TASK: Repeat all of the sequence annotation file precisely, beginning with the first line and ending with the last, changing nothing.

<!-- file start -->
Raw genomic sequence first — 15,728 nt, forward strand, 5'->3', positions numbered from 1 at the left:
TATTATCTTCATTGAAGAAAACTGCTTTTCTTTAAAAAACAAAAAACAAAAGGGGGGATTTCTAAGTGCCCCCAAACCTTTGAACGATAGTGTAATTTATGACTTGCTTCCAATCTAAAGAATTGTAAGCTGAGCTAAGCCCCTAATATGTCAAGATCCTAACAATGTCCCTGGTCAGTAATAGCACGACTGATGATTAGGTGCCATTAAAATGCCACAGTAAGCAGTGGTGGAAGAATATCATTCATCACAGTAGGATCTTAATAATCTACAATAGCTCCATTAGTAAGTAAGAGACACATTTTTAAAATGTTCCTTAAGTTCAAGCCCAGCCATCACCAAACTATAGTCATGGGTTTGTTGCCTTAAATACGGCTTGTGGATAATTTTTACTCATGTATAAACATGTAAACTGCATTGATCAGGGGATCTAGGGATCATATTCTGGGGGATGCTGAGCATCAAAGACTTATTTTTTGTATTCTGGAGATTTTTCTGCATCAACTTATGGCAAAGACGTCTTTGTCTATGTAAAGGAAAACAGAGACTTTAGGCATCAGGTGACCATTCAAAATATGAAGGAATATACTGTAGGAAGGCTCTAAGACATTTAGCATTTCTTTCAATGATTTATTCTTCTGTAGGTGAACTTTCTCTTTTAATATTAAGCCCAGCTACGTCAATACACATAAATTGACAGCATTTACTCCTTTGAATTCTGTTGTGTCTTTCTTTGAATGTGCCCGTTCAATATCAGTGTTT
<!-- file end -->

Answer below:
Raw genomic sequence first — 15,728 nt, forward strand, 5'->3', positions numbered from 1 at the left:
TATTATCTTCATTGAAGAAAACTGCTTTTCTTTAAAAAACAAAAAACAAAAGGGGGGATTTCTAAGTGCCCCCAAACCTTTGAACGATAGTGTAATTTATGACTTGCTTCCAATCTAAAGAATTGTAAGCTGAGCTAAGCCCCTAATATGTCAAGATCCTAACAATGTCCCTGGTCAGTAATAGCACGACTGATGATTAGGTGCCATTAAAATGCCACAGTAAGCAGTGGTGGAAGAATATCATTCATCACAGTAGGATCTTAATAATCTACAATAGCTCCATTAGTAAGTAAGAGACACATTTTTAAAATGTTCCTTAAGTTCAAGCCCAGCCATCACCAAACTATAGTCATGGGTTTGTTGCCTTAAATACGGCTTGTGGATAATTTTTACTCATGTATAAACATGTAAACTGCATTGATCAGGGGATCTAGGGATCATATTCTGGGGGATGCTGAGCATCAAAGACTTATTTTTTGTATTCTGGAGATTTTTCTGCATCAACTTATGGCAAAGACGTCTTTGTCTATGTAAAGGAAAACAGAGACTTTAGGCATCAGGTGACCATTCAAAATATGAAGGAATATACTGTAGGAAGGCTCTAAGACATTTAGCATTTCTTTCAATGATTTATTCTTCTGTAGGTGAACTTTCTCTTTTAATATTAAGCCCAGCTACGTCAATACACATAAATTGACAGCATTTACTCCTTTGAATTCTGTTGTGTCTTTCTTTGAATGTGCCCGTTCAATATCAGTGTTT